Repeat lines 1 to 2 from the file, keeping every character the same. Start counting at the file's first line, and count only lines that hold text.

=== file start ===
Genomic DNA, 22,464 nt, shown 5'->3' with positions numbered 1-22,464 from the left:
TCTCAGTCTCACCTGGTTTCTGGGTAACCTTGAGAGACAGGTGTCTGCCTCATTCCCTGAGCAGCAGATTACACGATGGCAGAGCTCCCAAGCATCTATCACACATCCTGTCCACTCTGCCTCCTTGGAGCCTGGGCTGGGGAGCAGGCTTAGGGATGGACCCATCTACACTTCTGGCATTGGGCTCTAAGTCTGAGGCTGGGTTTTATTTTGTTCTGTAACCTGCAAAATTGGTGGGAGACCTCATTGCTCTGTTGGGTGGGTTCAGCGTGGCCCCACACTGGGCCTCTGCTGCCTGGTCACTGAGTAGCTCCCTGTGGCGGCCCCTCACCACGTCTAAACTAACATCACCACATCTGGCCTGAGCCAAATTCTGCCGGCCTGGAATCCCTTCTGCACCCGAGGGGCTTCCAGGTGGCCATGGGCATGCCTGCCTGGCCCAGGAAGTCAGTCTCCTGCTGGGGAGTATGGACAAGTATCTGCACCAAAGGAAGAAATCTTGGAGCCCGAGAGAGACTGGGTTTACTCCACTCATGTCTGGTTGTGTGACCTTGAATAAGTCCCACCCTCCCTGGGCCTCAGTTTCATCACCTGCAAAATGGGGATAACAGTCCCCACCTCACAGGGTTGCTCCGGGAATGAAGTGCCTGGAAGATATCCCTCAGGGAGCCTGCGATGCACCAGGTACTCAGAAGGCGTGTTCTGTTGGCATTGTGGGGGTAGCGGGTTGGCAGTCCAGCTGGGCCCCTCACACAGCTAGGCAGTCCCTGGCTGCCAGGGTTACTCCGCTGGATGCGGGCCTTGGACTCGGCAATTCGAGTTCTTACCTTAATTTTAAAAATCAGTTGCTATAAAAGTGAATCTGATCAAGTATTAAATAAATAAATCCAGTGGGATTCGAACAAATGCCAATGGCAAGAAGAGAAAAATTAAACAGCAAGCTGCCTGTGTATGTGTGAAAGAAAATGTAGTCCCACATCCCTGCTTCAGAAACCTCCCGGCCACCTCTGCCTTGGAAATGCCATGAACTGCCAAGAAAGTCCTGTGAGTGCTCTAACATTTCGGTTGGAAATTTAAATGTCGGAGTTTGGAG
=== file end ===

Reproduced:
Genomic DNA, 22,464 nt, shown 5'->3' with positions numbered 1-22,464 from the left:
TCTCAGTCTCACCTGGTTTCTGGGTAACCTTGAGAGACAGGTGTCTGCCTCATTCCCTGAGCAGCAGATTACACGATGGCAGAGCTCCCAAGCATCTATCACACATCCTGTCCACTCTGCCTCCTTGGAGCCTGGGCTGGGGAGCAGGCTTAGGGATGGACCCATCTACACTTCTGGCATTGGGCTCTAAGTCTGAGGCTGGGTTTTATTTTGTTCTGTAACCTGCAAAATTGGTGGGAGACCTCATTGCTCTGTTGGGTGGGTTCAGCGTGGCCCCACACTGGGCCTCTGCTGCCTGGTCACTGAGTAGCTCCCTGTGGCGGCCCCTCACCACGTCTAAACTAACATCACCACATCTGGCCTGAGCCAAATTCTGCCGGCCTGGAATCCCTTCTGCACCCGAGGGGCTTCCAGGTGGCCATGGGCATGCCTGCCTGGCCCAGGAAGTCAGTCTCCTGCTGGGGAGTATGGACAAGTATCTGCACCAAAGGAAGAAATCTTGGAGCCCGAGAGAGACTGGGTTTACTCCACTCATGTCTGGTTGTGTGACCTTGAATAAGTCCCACCCTCCCTGGGCCTCAGTTTCATCACCTGCAAAATGGGGATAACAGTCCCCACCTCACAGGGTTGCTCCGGGAATGAAGTGCCTGGAAGATATCCCTCAGGGAGCCTGCGATGCACCAGGTACTCAGAAGGCGTGTTCTGTTGGCATTGTGGGGGTAGCGGGTTGGCAGTCCAGCTGGGCCCCTCACACAGCTAGGCAGTCCCTGGCTGCCAGGGTTACTCCGCTGGATGCGGGCCTTGGACTCGGCAATTCGAGTTCTTACCTTAATTTTAAAAATCAGTTGCTATAAAAGTGAATCTGATCAAGTATTAAATAAATAAATCCAGTGGGATTCGAACAAATGCCAATGGCAAGAAGAGAAAAATTAAACAGCAAGCTGCCTGTGTATGTGTGAAAGAAAATGTAGTCCCACATCCCTGCTTCAGAAACCTCCCGGCCACCTCTGCCTTGGAAATGCCATGAACTGCCAAGAAAGTCCTGTGAGTGCTCTAACATTTCGGTTGGAAATTTAAATGTCGGAGTTTGGAG